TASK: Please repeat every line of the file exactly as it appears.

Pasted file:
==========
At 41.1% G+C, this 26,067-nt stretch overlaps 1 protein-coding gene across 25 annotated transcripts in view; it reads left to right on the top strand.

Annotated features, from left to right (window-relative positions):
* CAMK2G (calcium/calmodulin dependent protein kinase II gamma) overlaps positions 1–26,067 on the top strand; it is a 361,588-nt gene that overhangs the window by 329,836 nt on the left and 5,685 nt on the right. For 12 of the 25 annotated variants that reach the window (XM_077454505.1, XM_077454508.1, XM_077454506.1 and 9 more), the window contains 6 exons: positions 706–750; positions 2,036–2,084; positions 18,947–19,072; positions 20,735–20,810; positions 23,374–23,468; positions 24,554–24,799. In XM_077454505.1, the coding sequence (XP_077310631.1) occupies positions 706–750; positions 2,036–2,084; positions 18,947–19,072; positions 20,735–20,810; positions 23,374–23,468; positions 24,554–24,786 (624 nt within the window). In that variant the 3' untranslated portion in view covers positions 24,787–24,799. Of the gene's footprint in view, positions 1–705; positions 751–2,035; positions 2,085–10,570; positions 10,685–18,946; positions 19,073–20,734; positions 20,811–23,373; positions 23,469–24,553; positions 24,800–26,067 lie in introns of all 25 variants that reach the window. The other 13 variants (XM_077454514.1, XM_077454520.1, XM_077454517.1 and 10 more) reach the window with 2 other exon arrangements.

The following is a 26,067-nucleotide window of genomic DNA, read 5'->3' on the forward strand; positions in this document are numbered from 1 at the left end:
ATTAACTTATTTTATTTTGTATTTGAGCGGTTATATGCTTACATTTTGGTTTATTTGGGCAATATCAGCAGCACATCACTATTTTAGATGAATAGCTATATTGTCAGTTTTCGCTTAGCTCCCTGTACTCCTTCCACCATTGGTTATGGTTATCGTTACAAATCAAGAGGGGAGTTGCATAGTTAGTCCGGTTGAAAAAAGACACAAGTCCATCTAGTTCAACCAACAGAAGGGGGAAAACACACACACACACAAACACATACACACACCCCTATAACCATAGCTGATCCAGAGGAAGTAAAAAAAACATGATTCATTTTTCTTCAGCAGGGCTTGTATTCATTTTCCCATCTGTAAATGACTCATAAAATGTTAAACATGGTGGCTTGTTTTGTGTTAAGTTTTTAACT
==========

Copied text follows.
At 41.1% G+C, this 26,067-nt stretch overlaps 1 protein-coding gene across 25 annotated transcripts in view; it reads left to right on the top strand.

Annotated features, from left to right (window-relative positions):
* CAMK2G (calcium/calmodulin dependent protein kinase II gamma) overlaps positions 1–26,067 on the top strand; it is a 361,588-nt gene that overhangs the window by 329,836 nt on the left and 5,685 nt on the right. For 12 of the 25 annotated variants that reach the window (XM_077454505.1, XM_077454508.1, XM_077454506.1 and 9 more), the window contains 6 exons: positions 706–750; positions 2,036–2,084; positions 18,947–19,072; positions 20,735–20,810; positions 23,374–23,468; positions 24,554–24,799. In XM_077454505.1, the coding sequence (XP_077310631.1) occupies positions 706–750; positions 2,036–2,084; positions 18,947–19,072; positions 20,735–20,810; positions 23,374–23,468; positions 24,554–24,786 (624 nt within the window). In that variant the 3' untranslated portion in view covers positions 24,787–24,799. Of the gene's footprint in view, positions 1–705; positions 751–2,035; positions 2,085–10,570; positions 10,685–18,946; positions 19,073–20,734; positions 20,811–23,373; positions 23,469–24,553; positions 24,800–26,067 lie in introns of all 25 variants that reach the window. The other 13 variants (XM_077454514.1, XM_077454520.1, XM_077454517.1 and 10 more) reach the window with 2 other exon arrangements.

The following is a 26,067-nucleotide window of genomic DNA, read 5'->3' on the forward strand; positions in this document are numbered from 1 at the left end:
ATTAACTTATTTTATTTTGTATTTGAGCGGTTATATGCTTACATTTTGGTTTATTTGGGCAATATCAGCAGCACATCACTATTTTAGATGAATAGCTATATTGTCAGTTTTCGCTTAGCTCCCTGTACTCCTTCCACCATTGGTTATGGTTATCGTTACAAATCAAGAGGGGAGTTGCATAGTTAGTCCGGTTGAAAAAAGACACAAGTCCATCTAGTTCAACCAACAGAAGGGGGAAAACACACACACACACAAACACATACACACACCCCTATAACCATAGCTGATCCAGAGGAAGTAAAAAAAACATGATTCATTTTTCTTCAGCAGGGCTTGTATTCATTTTCCCATCTGTAAATGACTCATAAAATGTTAAACATGGTGGCTTGTTTTGTGTTAAGTTTTTAACT